Even as a teenager, I seemed to know that the day would come when we would need to sell the farm house I grew up in, but knowing that hasn’t made the experience any easier. The family homestead is already in the process of being transformed into another business property on a busy road. While my immediate family never farmed, I grew up between an aging orchard on one side and a corn field on the other. One of the old barns continued to provide shelter to dairy cows. Eventually, changes in zoning made it cost prohibitive to continue renting to other local farms and we were left with the farm house and a healthy-sized backyard.
|I miss the farm house kitchen most of all.|
The loss of agricultural land and the dearth of young farmers is something that hits, quite literally, close to home. About 6 months ago, we sold the final piece of the family homestead. While bittersweet, I was able to channel my feelings of loss into a project that supported opportunities for a few local farmers.
From November through February, I worked with a strong and talented group of women in Charlotte to put on a live, crowd-source funding event called Farm Hands Charlotte. We selected three farm families to deliver 5-minute pitches about their “big idea” and how it will impact their business model, making their farm more efficient and sustainable.
|William and Marie of Bluebird Farm used their winnings from Farm Hands Charlotte to buy a new transplanter.|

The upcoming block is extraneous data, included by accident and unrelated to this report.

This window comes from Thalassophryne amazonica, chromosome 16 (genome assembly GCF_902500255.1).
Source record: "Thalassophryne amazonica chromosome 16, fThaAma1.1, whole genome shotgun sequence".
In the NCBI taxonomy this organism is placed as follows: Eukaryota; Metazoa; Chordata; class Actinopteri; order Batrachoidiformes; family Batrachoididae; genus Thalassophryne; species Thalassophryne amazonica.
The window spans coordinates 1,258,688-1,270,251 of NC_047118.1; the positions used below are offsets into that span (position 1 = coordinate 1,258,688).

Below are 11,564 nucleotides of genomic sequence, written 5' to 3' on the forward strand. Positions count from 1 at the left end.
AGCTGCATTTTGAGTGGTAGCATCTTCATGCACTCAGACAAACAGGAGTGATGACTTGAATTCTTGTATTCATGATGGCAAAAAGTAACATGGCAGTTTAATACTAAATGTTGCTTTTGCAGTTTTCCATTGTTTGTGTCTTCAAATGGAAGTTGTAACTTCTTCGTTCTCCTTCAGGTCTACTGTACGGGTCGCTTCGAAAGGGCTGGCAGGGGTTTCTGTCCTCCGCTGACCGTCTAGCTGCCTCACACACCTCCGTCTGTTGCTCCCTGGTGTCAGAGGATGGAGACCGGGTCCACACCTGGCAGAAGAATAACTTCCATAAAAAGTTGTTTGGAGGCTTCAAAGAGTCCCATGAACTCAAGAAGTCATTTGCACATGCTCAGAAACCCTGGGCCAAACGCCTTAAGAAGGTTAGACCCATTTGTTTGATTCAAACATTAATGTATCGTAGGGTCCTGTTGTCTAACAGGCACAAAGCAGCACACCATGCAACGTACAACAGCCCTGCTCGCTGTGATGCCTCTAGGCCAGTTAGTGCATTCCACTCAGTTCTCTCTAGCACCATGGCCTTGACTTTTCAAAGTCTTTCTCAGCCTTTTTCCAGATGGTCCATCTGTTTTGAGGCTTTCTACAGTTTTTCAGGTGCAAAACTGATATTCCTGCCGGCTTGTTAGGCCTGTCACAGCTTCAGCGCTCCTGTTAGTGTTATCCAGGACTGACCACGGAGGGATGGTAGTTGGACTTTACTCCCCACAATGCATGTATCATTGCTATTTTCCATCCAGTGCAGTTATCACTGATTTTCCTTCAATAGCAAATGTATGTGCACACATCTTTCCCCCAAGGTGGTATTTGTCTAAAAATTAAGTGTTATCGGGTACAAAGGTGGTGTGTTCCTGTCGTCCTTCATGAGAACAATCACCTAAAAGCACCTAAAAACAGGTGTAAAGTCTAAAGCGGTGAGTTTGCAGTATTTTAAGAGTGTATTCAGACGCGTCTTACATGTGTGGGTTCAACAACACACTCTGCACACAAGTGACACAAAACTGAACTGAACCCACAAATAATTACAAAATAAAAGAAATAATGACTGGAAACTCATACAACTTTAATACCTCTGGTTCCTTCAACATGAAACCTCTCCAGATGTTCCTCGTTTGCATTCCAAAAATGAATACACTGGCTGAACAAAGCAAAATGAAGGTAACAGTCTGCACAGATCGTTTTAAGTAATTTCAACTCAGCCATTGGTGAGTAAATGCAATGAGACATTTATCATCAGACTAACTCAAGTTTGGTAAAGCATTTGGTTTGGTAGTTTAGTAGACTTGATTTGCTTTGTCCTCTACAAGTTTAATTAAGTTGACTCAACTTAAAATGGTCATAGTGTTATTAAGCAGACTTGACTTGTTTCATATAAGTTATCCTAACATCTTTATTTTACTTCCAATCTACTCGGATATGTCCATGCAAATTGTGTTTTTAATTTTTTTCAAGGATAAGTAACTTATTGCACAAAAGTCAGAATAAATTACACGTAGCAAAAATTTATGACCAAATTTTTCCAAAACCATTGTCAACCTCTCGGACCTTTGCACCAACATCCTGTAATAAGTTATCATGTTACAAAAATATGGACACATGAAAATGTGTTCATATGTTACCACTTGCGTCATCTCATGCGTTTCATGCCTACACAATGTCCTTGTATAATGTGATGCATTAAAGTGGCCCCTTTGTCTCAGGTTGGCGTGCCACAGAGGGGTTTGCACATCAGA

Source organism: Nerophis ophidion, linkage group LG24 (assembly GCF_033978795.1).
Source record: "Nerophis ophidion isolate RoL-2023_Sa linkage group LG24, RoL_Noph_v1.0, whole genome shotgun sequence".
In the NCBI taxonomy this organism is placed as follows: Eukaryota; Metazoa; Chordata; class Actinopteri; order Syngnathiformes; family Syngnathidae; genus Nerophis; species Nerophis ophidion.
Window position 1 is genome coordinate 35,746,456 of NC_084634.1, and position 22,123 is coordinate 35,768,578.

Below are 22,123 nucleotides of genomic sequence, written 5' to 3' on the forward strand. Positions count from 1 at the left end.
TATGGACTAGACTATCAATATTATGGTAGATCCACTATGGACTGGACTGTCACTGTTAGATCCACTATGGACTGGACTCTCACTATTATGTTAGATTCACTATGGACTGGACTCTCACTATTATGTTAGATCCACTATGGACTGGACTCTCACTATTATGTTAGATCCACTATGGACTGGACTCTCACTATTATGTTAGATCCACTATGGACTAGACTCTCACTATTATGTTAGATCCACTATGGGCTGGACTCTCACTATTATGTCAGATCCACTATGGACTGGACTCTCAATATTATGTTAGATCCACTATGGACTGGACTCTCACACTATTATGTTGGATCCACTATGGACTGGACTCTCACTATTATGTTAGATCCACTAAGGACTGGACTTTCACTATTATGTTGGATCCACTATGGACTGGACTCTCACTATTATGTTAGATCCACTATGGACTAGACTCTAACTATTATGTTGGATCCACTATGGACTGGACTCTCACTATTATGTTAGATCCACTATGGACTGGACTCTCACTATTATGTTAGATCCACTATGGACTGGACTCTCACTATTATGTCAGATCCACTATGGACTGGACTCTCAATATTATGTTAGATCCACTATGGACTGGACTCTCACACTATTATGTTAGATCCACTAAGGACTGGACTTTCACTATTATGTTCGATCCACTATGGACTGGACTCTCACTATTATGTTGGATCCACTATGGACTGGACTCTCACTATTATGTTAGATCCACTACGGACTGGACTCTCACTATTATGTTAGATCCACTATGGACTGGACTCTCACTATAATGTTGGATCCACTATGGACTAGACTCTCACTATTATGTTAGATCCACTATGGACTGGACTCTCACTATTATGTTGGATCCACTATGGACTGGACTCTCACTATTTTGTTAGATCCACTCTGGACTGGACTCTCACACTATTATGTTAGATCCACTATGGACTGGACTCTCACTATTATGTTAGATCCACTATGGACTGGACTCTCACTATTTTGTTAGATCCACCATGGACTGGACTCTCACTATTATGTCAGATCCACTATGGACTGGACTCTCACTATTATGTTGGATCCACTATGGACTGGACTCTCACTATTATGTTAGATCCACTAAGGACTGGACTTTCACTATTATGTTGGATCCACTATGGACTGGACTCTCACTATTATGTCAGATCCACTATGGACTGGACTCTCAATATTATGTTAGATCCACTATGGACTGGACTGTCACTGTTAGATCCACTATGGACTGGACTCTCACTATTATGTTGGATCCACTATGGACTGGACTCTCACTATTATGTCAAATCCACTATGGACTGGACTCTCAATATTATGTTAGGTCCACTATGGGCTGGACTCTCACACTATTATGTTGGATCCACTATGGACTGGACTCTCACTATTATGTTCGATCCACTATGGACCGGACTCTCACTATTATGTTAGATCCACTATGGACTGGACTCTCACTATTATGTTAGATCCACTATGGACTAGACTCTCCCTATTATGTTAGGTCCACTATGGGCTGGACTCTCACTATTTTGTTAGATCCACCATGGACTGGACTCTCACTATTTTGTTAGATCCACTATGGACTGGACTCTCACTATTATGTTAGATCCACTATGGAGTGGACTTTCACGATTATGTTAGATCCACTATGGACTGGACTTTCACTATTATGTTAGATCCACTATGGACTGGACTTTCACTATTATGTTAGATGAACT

The chain of events since last summer has got me thinking about why I feel so passionate about small, local farms. It’s more than a philosophy about food or an intellectual concern for sustainability.
Farmers are my heroes.
We frequently forget that because, unlike firefighters or soldiers or superheroes in red capes, we need our farmers every single day. Farmers are my heroes because, quite frankly, I don’t want to work that hard. Don’t get me wrong—I am far from lazy, but occasionally sleeping in doesn’t affect my bottom line, neither does rain nor early or late frost. If it’s 75 and sunny in April, I can take a spontaneous trip to Asheville for the day. If I leave home for more than a week, I am confident that I can ask any of my acquaintances to feed my cat and be sure that she will be alive and well when I return home.
Farmers choose a life tied to the land and to the whims of Mother Nature.
Small farmers in urban areas like Charlotte have to be flexible and strong in body and mind. They are ecologists, healers, business executives, accountants, and marketing specialists.
As I look out over my tiny garden plot, dreading the work that must be done now because I didn’t take care of it in November and because I want produce in June, I smile because I know that I can be a lazy gardener. I know my farmers will take care of me. They were out there in the cold, the rain, and the wind over the past few months and they’ll be out there under the blazing sun and 200% humidity in July.
|Farm Hands Charlotte.|
Becoming a farmer in the 21st century is less about necessity or family tradition and increasingly about choice. And while I absolutely agree that eating local is about the health of our bodies and our planet, for me, it’s also about something far more immediate and significant. Buying food from local farms is rooted in community—the kind of community that shares knowledge and resources. Just a few years ago, my mom found out that the original wood stove in the basement of our farm house was used by the whole town as a community bread oven. I have the honor of knowing chefs who help farmers prep Thanksgiving turkeys and pass on wholesale prices on local produce to their neighbors in a “food desert.” What I saw at Farm Hands Charlotte wasn’t competition, it was community. The heroes that night were the farm families that shared their vision and their challenges with us and solutions and strategies with each other. And for that one night, I hope they felt like heroes.